By the numbers, 72.6°/51.7° is one degree above average. It was a typical September with eight days at or above 80°. No 90°, which is a mark that is hit three out of ten years in Rochester. Some impressive lows occurred with five days dropping to the 30s. That is the sixth most in Rochester.
Strong winds damaged homes and brought down trees on Labor Day.
Most of the month was dry, with rain only amounting to 2.29 inches compared to 3.38 inches. A lot of that rain came late in the month when a cold blast brought lake-effect rain showers to the region. Read how dry the majority of the month was here.
MOST MEMORABLE: While not in Monroe County, an early frost came on the 21st as lows dropped into the middle 30s. That tied the record set in 1973. Some inland regions south of the thruway got into the 20s.
59.1°/42.7° made October nearly as average as you can get. It was just a 0.3° departure above average. A late surge of warmth sent the afternoon high up to 80° on the 23rd. This broke the previous record of 79° on the 1975 It was the 10th latest 80° day on record. Halloween was a cold one with overnight lows dropping into the 20s on the 31st.
Rainfall came to near average, finishing at 2.76 inches compared to 2.72 inches. Rochester saw its first trace of snow on the 30th. First flakes are usually recorded on the 23rd.
MOST MEMORABLE: From the 19th to the 27th, Rochester measured rain every day, making it the longest stretch of consecutive rain showers in October (nine days). Fall foliage was on full display with a nice stretch for the first half of the month.
This month brought staggering warmth with a near record stretch in the 70s. Peak was 78° on the 10th. Cooler air filtered in on the back half of the month, sending the high/low to 54.3°/36.7°, 5° above average. Here is a story on people treating themselves to a day at the beach.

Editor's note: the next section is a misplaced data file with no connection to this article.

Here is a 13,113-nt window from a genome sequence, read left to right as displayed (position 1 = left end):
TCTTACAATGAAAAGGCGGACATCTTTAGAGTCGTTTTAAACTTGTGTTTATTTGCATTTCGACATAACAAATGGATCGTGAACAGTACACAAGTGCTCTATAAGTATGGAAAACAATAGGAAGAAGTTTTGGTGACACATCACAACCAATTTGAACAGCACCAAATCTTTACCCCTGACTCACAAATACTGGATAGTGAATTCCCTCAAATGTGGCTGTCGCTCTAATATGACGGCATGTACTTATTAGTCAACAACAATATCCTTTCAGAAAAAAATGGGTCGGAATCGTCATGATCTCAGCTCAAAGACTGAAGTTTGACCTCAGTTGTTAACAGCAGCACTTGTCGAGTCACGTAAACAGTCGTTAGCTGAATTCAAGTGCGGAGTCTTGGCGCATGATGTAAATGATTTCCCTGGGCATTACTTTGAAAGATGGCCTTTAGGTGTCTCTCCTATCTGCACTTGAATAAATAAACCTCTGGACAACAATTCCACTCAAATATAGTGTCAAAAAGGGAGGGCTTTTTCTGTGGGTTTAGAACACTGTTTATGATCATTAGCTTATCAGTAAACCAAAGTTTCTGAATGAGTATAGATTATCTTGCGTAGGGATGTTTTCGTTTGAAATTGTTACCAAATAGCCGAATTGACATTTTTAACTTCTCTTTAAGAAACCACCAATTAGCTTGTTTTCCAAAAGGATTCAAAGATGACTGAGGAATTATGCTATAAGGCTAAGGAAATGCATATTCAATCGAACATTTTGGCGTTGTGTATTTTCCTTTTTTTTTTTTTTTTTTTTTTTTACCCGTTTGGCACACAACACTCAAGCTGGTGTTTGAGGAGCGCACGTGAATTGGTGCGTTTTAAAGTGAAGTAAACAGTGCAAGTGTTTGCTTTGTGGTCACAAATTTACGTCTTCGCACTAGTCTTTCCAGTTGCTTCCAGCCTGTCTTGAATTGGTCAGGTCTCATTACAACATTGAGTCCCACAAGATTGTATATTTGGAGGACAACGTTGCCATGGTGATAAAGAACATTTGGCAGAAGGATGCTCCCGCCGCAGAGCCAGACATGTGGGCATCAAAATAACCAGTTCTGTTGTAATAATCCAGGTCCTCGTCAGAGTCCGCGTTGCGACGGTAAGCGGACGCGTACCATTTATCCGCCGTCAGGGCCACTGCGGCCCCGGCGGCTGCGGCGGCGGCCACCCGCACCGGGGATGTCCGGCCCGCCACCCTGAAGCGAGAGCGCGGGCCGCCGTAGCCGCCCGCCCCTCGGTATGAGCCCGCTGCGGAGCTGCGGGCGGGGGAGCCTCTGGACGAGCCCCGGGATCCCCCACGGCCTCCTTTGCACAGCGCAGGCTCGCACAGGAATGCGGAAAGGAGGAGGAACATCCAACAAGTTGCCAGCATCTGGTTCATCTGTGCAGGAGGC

Rainfall was slightly below average, 2.28 inches is more than a half inch below 2.94 inches. Rochester got 1.2 inches of snow in bits and pieces, with 10 days reporting light snow showers, but only a few of those days recorded actual snowfall.
MOST MEMORABLE: Rochester had six days in the lower 70s for the first half of the month. 77° on the 9th topped the record 74° set in 1999 and 78° on the 10th crushed the previous record of 72° set in 1975.
The top headlines for December were our lack of snowfall and mild temperatures. We ended up being 2.9° above average, and spent more than half the month with high temperatures above freezing!
The month fell above average for temperatures, but we were actually below average in precipitation, including snow. Our first inch of snowfall was recorded on the 2nd, and since then it’s been few and far between to get decent some decent flakes to fly. We’ve had plenty of near misses, a Nor’easter that only gave us just a few inches of snow while areas south and east receive the bigger totals, and a few lake effect events that left Rochester in the dust, and still below average. We’ve also been reluctant to register a measly 3 inches of snow in a 24 hour period.
MOST MEMORABLE: Some of us ended up with a white Christmas while others saw more green with our Christmas Eve storm. Those within the Great Lake snow belts got the aftermath a day after with around a foot of snow in Batavia!
Overall we measured 11.7 inches of snow by the end of the month. The normal amount through that point is 28.4 inches, which is more than double what we ended up with.